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  1. Thank you for this! I’ve been struggling with how to pray for my daughters, I know that my mother prayed for the future husbands and wives of her children. Her prayers have been blessings, as I see God’s hand in shaping my marriage before I even knew my husband. But what to pray? I trust God knows fully the life and hearts of my oldest two and knows best what they need, but your list reflects a heart for establishing homes where God is glorified, and in itself is a way of showing that we are committing our children’s futures to continued service to the Lord. I’m so glad to have a better understanding of this. Bless you!

  2. Thank you for sharing this list. I do not have daughters but I have two sons. I want to pray and raise my sons in a way that will prepare them to be husbands one day that will glorify God. Although they are both still young, I do share with them that God is preparing their future wife and that as they are growing up their mommy and daddy are helping to prepare them to be their husband. May the Lord continue to bless you!

  3. WONDERFUL! Thank you for putting into words what my heart longs for my daughters’ husbands to be AND for the man I pray my son to be!!!!! Now for a list like this for future WIVES!!! 🙂 (and for the women I pray my daughters to be)! Thank you!

  4. It is nice to finally find some Christian Blogs. I’ve joined some blog directory sites and lets just say a lot of their content is not for me. If you would like to check out my blog it is: Thanks and GOD Bless.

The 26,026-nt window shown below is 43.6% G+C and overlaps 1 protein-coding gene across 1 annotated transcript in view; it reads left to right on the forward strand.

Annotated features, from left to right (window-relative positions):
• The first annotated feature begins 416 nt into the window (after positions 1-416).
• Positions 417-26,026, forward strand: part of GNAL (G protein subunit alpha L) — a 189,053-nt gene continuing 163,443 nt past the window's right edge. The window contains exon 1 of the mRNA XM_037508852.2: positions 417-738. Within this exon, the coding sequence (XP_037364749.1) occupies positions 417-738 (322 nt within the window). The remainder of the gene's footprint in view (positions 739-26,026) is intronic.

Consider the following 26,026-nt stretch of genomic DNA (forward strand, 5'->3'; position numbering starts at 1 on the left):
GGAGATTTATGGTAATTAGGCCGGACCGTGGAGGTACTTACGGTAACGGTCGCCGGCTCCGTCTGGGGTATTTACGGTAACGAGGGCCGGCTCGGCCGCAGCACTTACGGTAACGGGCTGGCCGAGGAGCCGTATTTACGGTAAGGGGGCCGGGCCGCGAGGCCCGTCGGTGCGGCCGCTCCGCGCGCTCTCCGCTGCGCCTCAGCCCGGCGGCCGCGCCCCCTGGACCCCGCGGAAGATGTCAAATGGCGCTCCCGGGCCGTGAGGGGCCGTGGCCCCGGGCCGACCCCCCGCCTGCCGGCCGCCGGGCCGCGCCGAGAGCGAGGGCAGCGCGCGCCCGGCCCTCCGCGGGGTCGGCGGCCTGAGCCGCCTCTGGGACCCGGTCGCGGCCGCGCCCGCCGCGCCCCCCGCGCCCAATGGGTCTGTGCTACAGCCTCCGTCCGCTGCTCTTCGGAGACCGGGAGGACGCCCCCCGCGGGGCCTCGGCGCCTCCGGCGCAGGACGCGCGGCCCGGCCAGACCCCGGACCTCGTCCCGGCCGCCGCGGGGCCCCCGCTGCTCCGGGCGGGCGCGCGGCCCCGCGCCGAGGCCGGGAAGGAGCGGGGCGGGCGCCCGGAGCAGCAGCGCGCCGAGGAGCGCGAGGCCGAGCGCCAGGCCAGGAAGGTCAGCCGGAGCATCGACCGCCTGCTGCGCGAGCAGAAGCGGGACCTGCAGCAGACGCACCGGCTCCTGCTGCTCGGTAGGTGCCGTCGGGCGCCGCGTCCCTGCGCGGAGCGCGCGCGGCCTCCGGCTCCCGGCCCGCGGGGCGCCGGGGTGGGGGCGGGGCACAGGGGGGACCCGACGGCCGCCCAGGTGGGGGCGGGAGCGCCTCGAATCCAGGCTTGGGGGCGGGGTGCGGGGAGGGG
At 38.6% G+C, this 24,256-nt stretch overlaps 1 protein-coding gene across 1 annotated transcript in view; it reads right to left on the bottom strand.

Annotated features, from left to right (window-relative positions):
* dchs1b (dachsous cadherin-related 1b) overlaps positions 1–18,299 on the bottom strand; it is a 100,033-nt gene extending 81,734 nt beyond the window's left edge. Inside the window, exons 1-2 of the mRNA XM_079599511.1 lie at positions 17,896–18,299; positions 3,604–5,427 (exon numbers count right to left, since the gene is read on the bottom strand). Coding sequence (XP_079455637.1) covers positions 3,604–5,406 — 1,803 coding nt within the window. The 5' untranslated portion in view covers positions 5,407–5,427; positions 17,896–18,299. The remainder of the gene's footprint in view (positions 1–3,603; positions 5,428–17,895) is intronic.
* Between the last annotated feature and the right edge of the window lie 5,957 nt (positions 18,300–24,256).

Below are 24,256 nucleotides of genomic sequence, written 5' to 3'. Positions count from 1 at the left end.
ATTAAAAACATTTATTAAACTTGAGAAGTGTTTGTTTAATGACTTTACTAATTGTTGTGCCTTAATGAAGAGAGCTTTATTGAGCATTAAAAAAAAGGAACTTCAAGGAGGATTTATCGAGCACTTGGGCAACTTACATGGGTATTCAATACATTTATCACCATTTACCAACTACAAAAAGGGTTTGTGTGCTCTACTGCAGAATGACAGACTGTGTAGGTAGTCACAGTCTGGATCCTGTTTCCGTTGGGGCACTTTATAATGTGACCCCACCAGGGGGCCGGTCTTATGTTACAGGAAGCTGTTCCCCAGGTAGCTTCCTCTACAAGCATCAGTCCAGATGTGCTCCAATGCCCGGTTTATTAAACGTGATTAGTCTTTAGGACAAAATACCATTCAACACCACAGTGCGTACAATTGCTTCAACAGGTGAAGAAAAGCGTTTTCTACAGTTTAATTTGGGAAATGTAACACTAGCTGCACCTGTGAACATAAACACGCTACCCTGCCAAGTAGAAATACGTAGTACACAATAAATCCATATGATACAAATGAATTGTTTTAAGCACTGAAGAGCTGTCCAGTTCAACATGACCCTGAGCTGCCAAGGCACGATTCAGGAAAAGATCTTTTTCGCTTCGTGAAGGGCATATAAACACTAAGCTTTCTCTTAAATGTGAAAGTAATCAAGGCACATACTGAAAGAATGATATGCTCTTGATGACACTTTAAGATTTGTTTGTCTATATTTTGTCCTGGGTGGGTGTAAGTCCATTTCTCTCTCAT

5. Very nice list. My friend sent it to me today.

    The homeschooling and vocational qualifications…meh. But rest have some basis in scripture. I guess a person has freedom to pray for what s/he prefers, what is “ideal” in his/her eyes. But, for people to not meet those criteria certainly doesn’t mean they are sinners (you inserted a caveat after the list, but I am sure you did not mean to suggest that.)

    In better financial times and circumstances, those things are much easier to grasp. I am a lawyer for the past 11 years in a major city. I see the majority of law school graduates struggling to find jobs now. Most everyone who graduated in my law school class in 2001 secured their first job BEFORE our class graduated…it’s not the case anymore. I do believe we as Christians in America need to start re-evaluating our values in the area of achievement, social status, etc. The way our economy is pressing us to start doing that. God used my husband’s pursuit of me to really challenge my long held notions in these areas.